Increase your performance level
Mindfulness encourages an in-the-moment attitude that, in turn, increases physical ability and mental concentration. You are then more likely to perform complex technical procedures according to standards (i.e., little to no errors). You will agree that in the clinical setting, especially in the operating room, being aware of the things going on around you increases your ability to act on them properly.
Enhance your communication skills
Mindfulness encourages greater awareness about what your patients, colleagues, and supervisors are communication, even how and why they are communicating the way they do. You are able to listen and speak with more attention to others, an ability that can result in better communication and clinical outcomes. You will also be a better team member, especially in crisis situations.
Increase ability for effective stress management
Mindfulness can be attained via meditation, among other techniques. As such, it’s a useful tool in dealing more effectively with stress and stressors, which seem to be ever-present in the nursing profession. You will have the tools needed to relax even in a stressful situation, which will contribute to better personal and professional relationships.
These benefits aren’t just anecdotal either. Neuroscience research has shown that mindfulness training increases the function of the brain regions where attention and executive performance occurs. In these areas, the brain is engaged in intentional action, problem-solving, and decision-making aspects.
Examples of How It Can Be Used In the Nursing Practice
Nurses can use mindfulness in the following ways:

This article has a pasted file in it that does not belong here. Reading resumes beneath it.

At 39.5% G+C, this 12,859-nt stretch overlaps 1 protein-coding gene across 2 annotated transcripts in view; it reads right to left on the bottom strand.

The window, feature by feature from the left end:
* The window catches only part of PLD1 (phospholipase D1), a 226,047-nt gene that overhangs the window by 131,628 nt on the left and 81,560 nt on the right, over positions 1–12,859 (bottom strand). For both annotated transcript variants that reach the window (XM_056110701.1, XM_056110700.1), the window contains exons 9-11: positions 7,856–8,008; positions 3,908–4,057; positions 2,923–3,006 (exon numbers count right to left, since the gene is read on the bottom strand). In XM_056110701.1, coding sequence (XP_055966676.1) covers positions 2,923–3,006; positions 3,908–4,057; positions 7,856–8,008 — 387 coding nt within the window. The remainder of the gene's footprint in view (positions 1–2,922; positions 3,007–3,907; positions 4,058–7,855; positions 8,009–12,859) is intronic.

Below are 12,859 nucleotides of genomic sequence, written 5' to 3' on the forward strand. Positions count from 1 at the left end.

- Choose to be aware of your surroundings. Your mind is always with you so you can choose to be intentional in your thoughts and actions when you’re awake.
- After opening your eyes in the morning, take a few minutes to breathe deeply, center yourself, and contemplate your surrounding and your blessings, and just be still while absorbing the sights and smells of the day.
- Focus on your breathing whenever you feel stressed, frustrated, or anxious, especially around other people. Count along with your breathing for a few seconds – even 5 to 10 seconds will suffice – until you feel more grounded (i.e., calmer).
- Concentrate on what’s happening in the here and now instead of planning the next step, the next day, and the next week. Being able to do so means that you are also able to listen and speak better than before because you’re being in the moment, not somewhere else doing something else.
Recommended Apps for Mindfullness
While taking out your smartphone may not be in line with mindfulness, you can use it well by downloading and applying the recommendations in these apps:
- The Mindfulness App
- Smiling Mind
- Insight Timer
With regular practice, you can also be more mindful in your life! Start now.